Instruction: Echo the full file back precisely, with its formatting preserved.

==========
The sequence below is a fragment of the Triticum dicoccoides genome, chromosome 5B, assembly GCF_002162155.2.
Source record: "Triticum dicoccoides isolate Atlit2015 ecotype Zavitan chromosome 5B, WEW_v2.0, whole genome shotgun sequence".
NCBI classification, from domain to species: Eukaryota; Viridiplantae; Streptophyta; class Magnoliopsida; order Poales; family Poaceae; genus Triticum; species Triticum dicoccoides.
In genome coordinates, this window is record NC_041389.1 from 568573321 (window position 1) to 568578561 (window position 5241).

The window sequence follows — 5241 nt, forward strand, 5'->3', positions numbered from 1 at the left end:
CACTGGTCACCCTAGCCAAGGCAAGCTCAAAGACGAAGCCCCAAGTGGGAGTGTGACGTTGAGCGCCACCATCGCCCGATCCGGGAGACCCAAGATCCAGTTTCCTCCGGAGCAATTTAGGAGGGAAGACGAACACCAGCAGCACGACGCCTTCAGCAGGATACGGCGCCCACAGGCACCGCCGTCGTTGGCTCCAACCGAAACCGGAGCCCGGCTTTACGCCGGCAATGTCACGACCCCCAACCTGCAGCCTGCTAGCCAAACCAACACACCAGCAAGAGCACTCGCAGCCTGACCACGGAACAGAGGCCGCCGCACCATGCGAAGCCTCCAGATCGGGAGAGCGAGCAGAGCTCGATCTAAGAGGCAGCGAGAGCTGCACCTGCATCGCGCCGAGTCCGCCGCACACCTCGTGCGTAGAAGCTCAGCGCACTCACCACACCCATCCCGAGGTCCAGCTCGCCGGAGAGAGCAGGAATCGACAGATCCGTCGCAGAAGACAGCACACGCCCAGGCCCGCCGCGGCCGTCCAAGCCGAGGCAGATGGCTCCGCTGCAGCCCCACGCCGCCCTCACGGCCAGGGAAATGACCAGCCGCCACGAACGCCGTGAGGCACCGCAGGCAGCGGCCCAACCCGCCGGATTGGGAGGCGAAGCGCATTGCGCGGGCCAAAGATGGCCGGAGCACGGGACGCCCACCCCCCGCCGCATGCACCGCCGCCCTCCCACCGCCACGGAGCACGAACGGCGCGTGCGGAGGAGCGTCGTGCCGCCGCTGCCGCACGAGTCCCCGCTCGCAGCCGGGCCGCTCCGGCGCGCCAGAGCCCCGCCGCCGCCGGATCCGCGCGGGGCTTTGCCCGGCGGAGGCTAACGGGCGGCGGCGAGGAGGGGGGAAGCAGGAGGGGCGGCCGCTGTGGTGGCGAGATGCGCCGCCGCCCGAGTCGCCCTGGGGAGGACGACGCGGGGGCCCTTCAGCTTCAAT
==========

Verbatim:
The sequence below is a fragment of the Triticum dicoccoides genome, chromosome 5B, assembly GCF_002162155.2.
Source record: "Triticum dicoccoides isolate Atlit2015 ecotype Zavitan chromosome 5B, WEW_v2.0, whole genome shotgun sequence".
NCBI classification, from domain to species: Eukaryota; Viridiplantae; Streptophyta; class Magnoliopsida; order Poales; family Poaceae; genus Triticum; species Triticum dicoccoides.
In genome coordinates, this window is record NC_041389.1 from 568573321 (window position 1) to 568578561 (window position 5241).

The window sequence follows — 5241 nt, forward strand, 5'->3', positions numbered from 1 at the left end:
CACTGGTCACCCTAGCCAAGGCAAGCTCAAAGACGAAGCCCCAAGTGGGAGTGTGACGTTGAGCGCCACCATCGCCCGATCCGGGAGACCCAAGATCCAGTTTCCTCCGGAGCAATTTAGGAGGGAAGACGAACACCAGCAGCACGACGCCTTCAGCAGGATACGGCGCCCACAGGCACCGCCGTCGTTGGCTCCAACCGAAACCGGAGCCCGGCTTTACGCCGGCAATGTCACGACCCCCAACCTGCAGCCTGCTAGCCAAACCAACACACCAGCAAGAGCACTCGCAGCCTGACCACGGAACAGAGGCCGCCGCACCATGCGAAGCCTCCAGATCGGGAGAGCGAGCAGAGCTCGATCTAAGAGGCAGCGAGAGCTGCACCTGCATCGCGCCGAGTCCGCCGCACACCTCGTGCGTAGAAGCTCAGCGCACTCACCACACCCATCCCGAGGTCCAGCTCGCCGGAGAGAGCAGGAATCGACAGATCCGTCGCAGAAGACAGCACACGCCCAGGCCCGCCGCGGCCGTCCAAGCCGAGGCAGATGGCTCCGCTGCAGCCCCACGCCGCCCTCACGGCCAGGGAAATGACCAGCCGCCACGAACGCCGTGAGGCACCGCAGGCAGCGGCCCAACCCGCCGGATTGGGAGGCGAAGCGCATTGCGCGGGCCAAAGATGGCCGGAGCACGGGACGCCCACCCCCCGCCGCATGCACCGCCGCCCTCCCACCGCCACGGAGCACGAACGGCGCGTGCGGAGGAGCGTCGTGCCGCCGCTGCCGCACGAGTCCCCGCTCGCAGCCGGGCCGCTCCGGCGCGCCAGAGCCCCGCCGCCGCCGGATCCGCGCGGGGCTTTGCCCGGCGGAGGCTAACGGGCGGCGGCGAGGAGGGGGGAAGCAGGAGGGGCGGCCGCTGTGGTGGCGAGATGCGCCGCCGCCCGAGTCGCCCTGGGGAGGACGACGCGGGGGCCCTTCAGCTTCAAT